If you are considering changing to this status, the best advice would be to talk to your accountant. As you complete your 2016 tax declaration, perhaps speak to your accountant about the impact of this law for you.

Alternatively, you could register your activity directly with the Régime Social des Indépendants (RSI) using the regime réel. If you take this route, you will pay approximately 45% of your net rental income on social security contributions.

As this figure is considerably higher than the % charges for Micro-entrepreneurs, at first glance, you may dismiss this option. But you should take the time to do some calculations, as if your costs are greater than the fixed tax allowance, it may be worth considering. Again, at this level, you probably have an accountant who can perform these calculations for you and help you decide the best route.

For further advice about Micro-Entrepreneur status contact Sara at Renestance, our specialist in all aspects of M.E. registration.

Obligatory registration with the RSI

We describe above the new law where if you earn more than 23,000€ per year from letting furnished accommodation, you must register as a business and pay social security contributions. You should note that if you exceed the revenue limits below, you are obliged to register with the RSI and enter into the régime réel system for income tax.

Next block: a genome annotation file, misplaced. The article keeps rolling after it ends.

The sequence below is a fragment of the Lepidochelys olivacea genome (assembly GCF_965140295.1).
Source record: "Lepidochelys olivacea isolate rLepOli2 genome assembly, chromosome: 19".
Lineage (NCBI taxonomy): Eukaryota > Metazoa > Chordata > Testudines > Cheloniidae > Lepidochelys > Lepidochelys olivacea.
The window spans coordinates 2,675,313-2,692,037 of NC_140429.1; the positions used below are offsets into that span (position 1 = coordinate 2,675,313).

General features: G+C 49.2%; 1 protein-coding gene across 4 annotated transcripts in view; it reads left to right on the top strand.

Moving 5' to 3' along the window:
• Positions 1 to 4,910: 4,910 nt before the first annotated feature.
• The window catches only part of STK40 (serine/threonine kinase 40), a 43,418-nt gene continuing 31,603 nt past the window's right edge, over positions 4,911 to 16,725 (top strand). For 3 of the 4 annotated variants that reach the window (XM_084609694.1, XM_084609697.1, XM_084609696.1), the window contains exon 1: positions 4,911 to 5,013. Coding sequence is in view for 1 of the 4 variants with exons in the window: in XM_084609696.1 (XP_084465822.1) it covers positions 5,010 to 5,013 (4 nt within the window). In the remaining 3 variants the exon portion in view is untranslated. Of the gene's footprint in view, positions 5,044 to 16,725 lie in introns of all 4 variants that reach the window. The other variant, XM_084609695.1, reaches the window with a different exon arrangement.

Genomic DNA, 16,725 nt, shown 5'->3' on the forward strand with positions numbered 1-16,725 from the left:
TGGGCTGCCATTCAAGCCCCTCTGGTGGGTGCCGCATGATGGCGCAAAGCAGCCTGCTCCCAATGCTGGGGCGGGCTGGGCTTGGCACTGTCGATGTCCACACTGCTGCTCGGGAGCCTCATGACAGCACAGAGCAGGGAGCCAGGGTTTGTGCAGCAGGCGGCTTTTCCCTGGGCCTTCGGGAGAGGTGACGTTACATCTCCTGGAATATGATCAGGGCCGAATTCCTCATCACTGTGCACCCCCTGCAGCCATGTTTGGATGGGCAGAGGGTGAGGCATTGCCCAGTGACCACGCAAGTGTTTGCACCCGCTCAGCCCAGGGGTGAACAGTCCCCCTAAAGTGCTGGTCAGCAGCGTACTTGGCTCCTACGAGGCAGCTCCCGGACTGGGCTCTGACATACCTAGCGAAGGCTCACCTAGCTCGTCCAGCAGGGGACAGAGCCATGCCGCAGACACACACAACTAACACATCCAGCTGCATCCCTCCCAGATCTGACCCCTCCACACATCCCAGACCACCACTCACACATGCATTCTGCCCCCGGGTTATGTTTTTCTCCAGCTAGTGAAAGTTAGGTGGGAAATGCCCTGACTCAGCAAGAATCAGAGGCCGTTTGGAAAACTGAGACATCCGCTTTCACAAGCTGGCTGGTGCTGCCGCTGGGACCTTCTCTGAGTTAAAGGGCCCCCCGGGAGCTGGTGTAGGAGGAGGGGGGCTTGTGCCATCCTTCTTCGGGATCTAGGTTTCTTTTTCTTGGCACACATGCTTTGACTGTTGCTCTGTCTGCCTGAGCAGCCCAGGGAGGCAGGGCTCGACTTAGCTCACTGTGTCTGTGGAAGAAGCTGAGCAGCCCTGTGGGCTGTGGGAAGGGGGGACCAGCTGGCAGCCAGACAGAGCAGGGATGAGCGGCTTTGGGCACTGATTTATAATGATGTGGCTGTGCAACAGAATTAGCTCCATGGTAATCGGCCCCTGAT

The limits differ according to the classification of your property:

  • Furnished letting – €33,100
  • Meublé de tourisme classée – €82,800
  • Chambre d’hôte – €82,800

So, to recap:

Earnings from furnished rental accommodation Action
Under 23,000€ per year No change
Over 23,000€ per year You can register as an ME or with the RSI
Over 33,100€ or 82,800€ (according to your classification) You are obliged to register with the RSI

Why have these changes been introduced?

French hoteliers have been pressuring the government for legislative change, feeling threatened by competition from internet platforms such as Airbnb. They eventually got their way, and parliament passed the new legislation late in the overall negotiations. While many the exact requirements are still not clear. But this HAS been passed in law, so the charges are definitely liable to be paid.

As mentioned above, if you have further questions, your best recourse is to talk to a French accountant. Renestance can direct you to English speaking accountants. Please email us at contact@renestance.com.

You can find more legal information here: http://www.assistant-juridique.fr/regime_fiscal_gites.jsp (in French).

holiday properties in France

Nicole Hammond

Nicole Hammond

Nicole is a bilingual Brit from Cambridge who has been living in the Languedoc since 2002 and is Renestance's Administrative Assistance Coordinator. She knows how to get things done and can find the key contacts, having worked in real estate, managed two businesses of her own, and started a large social group for English-speakers in the area.

All articles by: Nicole Hammond